The massive U.S. market rotation into value stocks over the past two weeks is finally giving value fund managers a reason to be hopeful after years of underperformance.
Yet, portfolio managers from firms such as Hillman Funds, Artisan Partners and Eaton Vance say that they are taking the rally in value stocks – so called because they trade at cheaper valuations than the rapidly expanding companies in the growth stock category – to sell some of their best performers and move into companies that are further out of favour. The move is based on views that the market’s shift to value stocks will not last.
Among the companies that value funds are unloading are energy stocks, which surged 2.2 per cent on Monday after an attack on Saudi Arabian crude facilities knocked out 5 per cent of the world’s supply.
“I’m a little skeptical that this has legs,” said Aaron Dunn, co-director of value equity at Eaton Vance, noting that a sell-side firm his fund works with told him that they were seeing few buy orders from long-only funds and getting more of their business from quantitative-based strategies. “This is more of a momentum reversal and the valuations aren’t that compelling any more.”
Merrill Lynch and JPMorgan argue that the U.S. rotation into value – which has also been seen in Europe – may run further. Yet, investors such as Mr. Dunn argue the move into value is fleeting.
Mr. Dunn said he continues to focus on companies such as business jet firm Textron Inc. and hot water heater manufacturer A.O. Smith Corp., which have posted weak results lately but have better long-term prospects.
Perceived improvement in U.S.-China trade negotiations and better-than-expected U.S. economic data helped ease investor concern about an impending recession, lifting bond yields and sparking the market rotation into value stocks, according to research from Goldman Sachs Group Inc. At the same time, the rotation has pushed momentum stocks such as plant-based meat company Beyond Meat Inc. and restaurant chain Chipotle Mexican Grill Inc. into their worst two-week return since 2009.
“These catalysts released the potential energy created by investor crowding” while also propping up beaten-down small-cap stocks, according to a note from the firm.
At the same time, the steep increase in the yield of the benchmark 10-year Treasury note – whose jump from 1.45 per cent at the beginning of September to 1.85 per cent on Monday was the largest two-week gain since November, 2016 – is helping boost the shares of financial companies that reap higher profits from interest rates, said Jonathan Golub, chief U.S. equity strategist at Credit Suisse Securities.
“This looks more like a reprieve for value than a longer-term trend,” he said. “The real question for value is, ’Do you believe that interest rates will continue to go higher when all indications are that the economy will remain sluggish for the remainder of the year?’ ”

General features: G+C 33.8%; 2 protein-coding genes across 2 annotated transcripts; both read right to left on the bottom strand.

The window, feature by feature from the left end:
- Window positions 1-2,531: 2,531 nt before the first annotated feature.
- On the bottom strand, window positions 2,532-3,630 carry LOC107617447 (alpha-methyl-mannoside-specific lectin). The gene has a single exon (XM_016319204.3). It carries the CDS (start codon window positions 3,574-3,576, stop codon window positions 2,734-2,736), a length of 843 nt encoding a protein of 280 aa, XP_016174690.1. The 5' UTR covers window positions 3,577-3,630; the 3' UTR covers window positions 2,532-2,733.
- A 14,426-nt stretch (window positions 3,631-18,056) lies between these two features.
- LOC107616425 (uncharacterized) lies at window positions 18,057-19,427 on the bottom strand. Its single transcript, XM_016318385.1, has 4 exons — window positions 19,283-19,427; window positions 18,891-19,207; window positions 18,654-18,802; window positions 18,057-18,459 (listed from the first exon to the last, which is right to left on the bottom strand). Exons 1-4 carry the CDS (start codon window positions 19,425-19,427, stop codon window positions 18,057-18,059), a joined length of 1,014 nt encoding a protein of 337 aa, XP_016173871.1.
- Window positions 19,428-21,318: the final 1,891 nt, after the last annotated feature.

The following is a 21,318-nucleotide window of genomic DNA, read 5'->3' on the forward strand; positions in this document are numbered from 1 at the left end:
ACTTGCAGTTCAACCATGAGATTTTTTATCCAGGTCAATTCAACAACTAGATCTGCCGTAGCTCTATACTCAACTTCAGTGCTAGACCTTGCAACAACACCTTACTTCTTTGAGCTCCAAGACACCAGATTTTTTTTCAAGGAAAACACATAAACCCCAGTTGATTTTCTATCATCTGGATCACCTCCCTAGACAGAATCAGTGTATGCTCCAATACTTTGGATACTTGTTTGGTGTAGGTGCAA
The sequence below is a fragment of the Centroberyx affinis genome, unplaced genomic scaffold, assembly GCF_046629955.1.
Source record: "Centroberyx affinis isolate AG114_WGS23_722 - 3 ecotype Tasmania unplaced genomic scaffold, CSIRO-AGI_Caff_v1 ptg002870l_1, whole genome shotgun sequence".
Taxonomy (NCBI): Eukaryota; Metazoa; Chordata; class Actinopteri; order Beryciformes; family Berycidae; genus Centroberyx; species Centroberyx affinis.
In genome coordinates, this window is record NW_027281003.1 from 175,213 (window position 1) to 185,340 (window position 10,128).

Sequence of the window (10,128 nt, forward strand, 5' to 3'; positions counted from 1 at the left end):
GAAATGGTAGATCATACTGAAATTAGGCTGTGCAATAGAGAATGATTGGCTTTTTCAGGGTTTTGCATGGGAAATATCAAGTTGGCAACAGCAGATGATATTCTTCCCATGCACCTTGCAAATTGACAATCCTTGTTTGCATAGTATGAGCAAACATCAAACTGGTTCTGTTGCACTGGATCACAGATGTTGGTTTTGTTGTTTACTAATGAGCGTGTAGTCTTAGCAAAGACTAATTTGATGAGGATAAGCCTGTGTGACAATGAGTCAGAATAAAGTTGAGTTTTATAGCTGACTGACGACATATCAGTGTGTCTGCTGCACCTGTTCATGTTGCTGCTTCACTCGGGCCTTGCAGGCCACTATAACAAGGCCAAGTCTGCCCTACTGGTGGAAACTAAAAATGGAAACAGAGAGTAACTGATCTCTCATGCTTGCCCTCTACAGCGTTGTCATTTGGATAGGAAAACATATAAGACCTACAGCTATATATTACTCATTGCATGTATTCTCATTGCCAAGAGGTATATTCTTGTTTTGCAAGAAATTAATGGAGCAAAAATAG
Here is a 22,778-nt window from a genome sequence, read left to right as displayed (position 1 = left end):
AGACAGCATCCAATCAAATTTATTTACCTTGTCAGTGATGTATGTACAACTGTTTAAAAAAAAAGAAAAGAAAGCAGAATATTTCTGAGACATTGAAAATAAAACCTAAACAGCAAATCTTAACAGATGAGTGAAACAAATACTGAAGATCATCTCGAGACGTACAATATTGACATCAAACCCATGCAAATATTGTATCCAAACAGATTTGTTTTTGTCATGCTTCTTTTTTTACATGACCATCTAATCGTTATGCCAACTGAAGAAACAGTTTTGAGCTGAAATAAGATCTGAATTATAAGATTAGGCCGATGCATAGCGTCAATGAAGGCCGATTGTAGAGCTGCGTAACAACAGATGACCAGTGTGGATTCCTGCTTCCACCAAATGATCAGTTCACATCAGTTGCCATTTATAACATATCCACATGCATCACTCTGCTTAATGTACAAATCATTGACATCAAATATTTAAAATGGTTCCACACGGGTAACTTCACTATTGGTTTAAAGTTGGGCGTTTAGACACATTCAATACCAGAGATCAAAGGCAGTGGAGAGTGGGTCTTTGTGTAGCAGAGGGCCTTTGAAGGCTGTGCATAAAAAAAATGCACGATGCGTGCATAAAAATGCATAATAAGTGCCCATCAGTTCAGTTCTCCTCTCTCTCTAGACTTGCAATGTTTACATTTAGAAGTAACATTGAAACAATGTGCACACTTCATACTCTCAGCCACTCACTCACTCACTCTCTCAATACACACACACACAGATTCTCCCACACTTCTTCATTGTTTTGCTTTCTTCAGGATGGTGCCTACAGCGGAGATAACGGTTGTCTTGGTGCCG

Mark Hillman, whose 25-per-cent gain in his Hillman Fund puts it among the top-performing large-cap value funds tracked by Morningstar this year, said the recent market rotation is sending many value stocks closer to their fair market value.
He is focusing on companies that look like they remain significantly undervalued, such as retailer Nordstrom Inc. and food company Kraft Heinz Co.
“We still think there is plenty of opportunity in this space,” he said.
Thomas Reynolds, a portfolio manager of the Artisan Value Equity fund, said the underperformance of large technology and communications companies suggests investors are moving out of the most-crowded trades.
“People have been looking at these huge tech companies with strong balance sheets almost as a safety play,” he said.
Any shift away from that mindset could continue to help companies such as brokerage firm E-Trade Financial Corp., which is up more than 9 per cent since the start of the month, he said.
“There are lots of companies out there that the market has ignored because their stories have not been perfect,” he said.
The surge in value stocks could help push the broad stock market to new highs as investor fears of an imminent recession ease, said Charles Lemonides, founder of hedge-fund ValueWorks LLC, who has been moving into shares of companies such as United Natural Foods Inc. and Transocean Ltd.
The benchmark S&P 500 is about 1.2 per cent below its record high of 3,027.98.
“The advance has finally broadened out and the old narrow leadership has come down in price,” said Mr. Lemonides, adding that he believes the S&P 500 will soon trade above 3,300. “As a group, value stocks will likely be stable, and the exciting names will be 20 per cent higher and still be below their old highs.”